IOWA CITY — A nine-month quest to keep a house styled after Kinnick Stadium — complete with a courtyard, commercial kitchen and architectural details evoking a press box and brick archways — from being built in a residential neighborhood ended this month when neighbors lost a court fight.
The Neighbors of Manville Heights Association has been fighting since June to prevent the roughly 7,500-square-foot structure from being built at 101 Lusk Ave.
They fear the facility will be used as a party house, particular on Hawkeye football weekends. But the association will not appeal the district court judge’s ruling.
“We were just very disappointed, very very disappointed, and that we respectfully but strongly disagree with the decisions,” Karin Southard, president of the neighborhood association, said Monday evening. “We believe that there needs to be considerable change.”
Decorah residents Frederic Reed Carlson and Sandy Carlson plan the home at the end of a dead-end street. Reed Carlson previously told The Gazette the couple intends to use it as a family gathering space, and that the house would be vacant much of the year.
The neighbors said the city erred in classifying the home as a single-family residence and as a result mistakenly issued a building permit. The neighbors pointed to numerous city codes, such as those for sewer and fire, that the house supposedly violated to make their legal case.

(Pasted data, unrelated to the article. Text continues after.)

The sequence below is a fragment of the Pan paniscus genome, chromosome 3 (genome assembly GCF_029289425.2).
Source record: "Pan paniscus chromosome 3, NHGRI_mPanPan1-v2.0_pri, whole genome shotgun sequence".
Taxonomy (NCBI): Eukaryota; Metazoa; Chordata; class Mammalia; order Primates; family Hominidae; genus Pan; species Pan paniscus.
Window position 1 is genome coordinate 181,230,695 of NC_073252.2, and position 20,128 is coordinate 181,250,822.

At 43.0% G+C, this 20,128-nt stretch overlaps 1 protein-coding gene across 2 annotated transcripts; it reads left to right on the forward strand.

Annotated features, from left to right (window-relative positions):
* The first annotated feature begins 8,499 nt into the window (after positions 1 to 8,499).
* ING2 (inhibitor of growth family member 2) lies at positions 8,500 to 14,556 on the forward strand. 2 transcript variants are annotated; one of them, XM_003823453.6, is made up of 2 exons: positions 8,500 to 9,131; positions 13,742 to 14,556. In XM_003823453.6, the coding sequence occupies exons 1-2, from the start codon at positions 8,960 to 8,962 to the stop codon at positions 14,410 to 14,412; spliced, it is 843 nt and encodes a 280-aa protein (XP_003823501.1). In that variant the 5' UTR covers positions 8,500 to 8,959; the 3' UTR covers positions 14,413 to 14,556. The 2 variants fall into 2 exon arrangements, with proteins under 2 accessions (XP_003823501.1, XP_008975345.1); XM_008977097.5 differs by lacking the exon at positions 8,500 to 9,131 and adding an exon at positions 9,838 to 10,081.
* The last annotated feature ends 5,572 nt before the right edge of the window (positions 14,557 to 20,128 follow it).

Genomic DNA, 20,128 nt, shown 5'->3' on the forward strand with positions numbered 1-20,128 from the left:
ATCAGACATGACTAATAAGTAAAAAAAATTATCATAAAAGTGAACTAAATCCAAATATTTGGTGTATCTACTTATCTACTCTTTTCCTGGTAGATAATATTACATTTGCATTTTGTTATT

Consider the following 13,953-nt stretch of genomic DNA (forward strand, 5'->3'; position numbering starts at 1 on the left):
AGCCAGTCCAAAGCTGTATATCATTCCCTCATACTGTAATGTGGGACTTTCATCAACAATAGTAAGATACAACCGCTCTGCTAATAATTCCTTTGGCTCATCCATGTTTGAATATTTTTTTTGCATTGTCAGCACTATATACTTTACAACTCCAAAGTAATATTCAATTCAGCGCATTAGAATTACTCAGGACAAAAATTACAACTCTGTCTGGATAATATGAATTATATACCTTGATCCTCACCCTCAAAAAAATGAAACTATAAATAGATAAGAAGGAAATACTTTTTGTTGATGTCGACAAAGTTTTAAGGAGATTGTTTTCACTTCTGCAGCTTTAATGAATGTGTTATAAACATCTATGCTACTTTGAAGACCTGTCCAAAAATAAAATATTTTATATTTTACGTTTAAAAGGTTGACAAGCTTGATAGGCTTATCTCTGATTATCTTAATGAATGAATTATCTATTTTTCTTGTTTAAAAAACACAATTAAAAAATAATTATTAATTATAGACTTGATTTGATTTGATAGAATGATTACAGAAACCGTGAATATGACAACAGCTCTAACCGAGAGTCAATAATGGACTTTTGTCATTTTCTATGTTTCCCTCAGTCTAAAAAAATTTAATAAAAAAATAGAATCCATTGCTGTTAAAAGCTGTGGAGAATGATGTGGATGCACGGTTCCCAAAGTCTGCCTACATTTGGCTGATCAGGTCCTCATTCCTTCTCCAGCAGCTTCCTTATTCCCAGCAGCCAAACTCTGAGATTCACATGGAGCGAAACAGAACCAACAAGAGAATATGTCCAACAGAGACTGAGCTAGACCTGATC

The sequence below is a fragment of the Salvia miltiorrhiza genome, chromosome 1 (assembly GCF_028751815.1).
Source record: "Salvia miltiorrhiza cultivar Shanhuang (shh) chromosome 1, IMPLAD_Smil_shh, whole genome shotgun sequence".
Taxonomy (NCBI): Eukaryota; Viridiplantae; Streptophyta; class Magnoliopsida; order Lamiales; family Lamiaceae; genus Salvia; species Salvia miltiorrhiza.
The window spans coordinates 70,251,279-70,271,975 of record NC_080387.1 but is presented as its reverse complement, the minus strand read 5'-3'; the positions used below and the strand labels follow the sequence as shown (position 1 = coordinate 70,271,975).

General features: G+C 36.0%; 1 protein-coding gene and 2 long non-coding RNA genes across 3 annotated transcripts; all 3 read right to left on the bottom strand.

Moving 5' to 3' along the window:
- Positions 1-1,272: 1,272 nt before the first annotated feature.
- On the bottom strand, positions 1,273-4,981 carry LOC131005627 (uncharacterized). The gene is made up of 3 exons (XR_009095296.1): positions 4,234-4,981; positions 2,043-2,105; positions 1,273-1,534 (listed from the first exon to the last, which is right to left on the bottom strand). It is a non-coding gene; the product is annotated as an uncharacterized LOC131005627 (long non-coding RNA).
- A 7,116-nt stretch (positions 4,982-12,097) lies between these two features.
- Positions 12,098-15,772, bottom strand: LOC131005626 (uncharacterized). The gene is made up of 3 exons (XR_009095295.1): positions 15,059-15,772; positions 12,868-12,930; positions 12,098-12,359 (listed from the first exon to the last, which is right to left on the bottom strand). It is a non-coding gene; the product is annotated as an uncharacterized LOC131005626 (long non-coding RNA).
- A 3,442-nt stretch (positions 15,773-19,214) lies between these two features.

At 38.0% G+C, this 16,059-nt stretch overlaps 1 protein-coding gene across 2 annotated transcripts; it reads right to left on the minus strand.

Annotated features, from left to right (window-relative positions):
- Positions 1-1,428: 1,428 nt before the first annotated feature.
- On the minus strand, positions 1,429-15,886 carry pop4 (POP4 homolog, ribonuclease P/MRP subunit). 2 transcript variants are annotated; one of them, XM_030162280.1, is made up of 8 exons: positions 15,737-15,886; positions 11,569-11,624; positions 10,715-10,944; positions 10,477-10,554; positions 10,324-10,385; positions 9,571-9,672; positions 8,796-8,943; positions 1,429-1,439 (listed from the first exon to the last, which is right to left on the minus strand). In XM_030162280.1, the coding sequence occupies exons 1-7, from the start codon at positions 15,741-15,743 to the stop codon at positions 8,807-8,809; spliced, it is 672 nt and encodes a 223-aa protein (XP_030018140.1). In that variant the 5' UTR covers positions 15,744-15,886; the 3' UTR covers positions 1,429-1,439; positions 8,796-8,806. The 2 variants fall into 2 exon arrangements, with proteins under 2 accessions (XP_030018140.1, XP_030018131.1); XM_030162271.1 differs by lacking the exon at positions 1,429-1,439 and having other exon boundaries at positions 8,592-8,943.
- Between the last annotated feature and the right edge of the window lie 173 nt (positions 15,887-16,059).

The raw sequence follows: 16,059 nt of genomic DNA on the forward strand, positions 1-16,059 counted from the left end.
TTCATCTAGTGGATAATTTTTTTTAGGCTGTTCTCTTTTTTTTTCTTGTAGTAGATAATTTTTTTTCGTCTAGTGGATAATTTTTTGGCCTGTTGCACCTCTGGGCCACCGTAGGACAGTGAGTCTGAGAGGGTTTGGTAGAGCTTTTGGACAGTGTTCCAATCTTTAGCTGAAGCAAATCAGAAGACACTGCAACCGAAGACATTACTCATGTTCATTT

Judge Ian K. Thornhill issued his ruling March 16, weeks ahead of a hearing this Friday.
The case that was considered by the court actually was an appeal by the neighbors of a Sept. 30 Iowa City Board of Adjustment decision, which had upheld the city’s classification and building permit.
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“ ... The Court concludes that there is substantial evidence to support the Board’s decision to uphold the issuance of the building permit to the Carlsons,” according to the ruling. “ ... the substantial evidence considered by the Board led to the Board appropriately concluding that the proposed structure includes the features necessary for it to be a single-family use facility.”
The neighbors’ attorney, Jim Larew, said in an email statement that his clients feel “under the City’s staff’s interpretation of the City Code, no residential neighborhood is safe” from a structure similar to the Kinnick-like house.
“They believe that a reasonable interpretation of Iowa City’s zoning ordinance by City staff should not result in a building permit being issued for a huge structure like this on the end of a narrow dead-end street in a quiet residential neighborhood,” he wrote.
Most recently, the Carlsons promised in a Jan. 30 hearing at the Johnson County Courthouse that they would halt construction on the property until the matter was settled in court.
An attorney for the Carlsons could not be reached for comment Monday evening.
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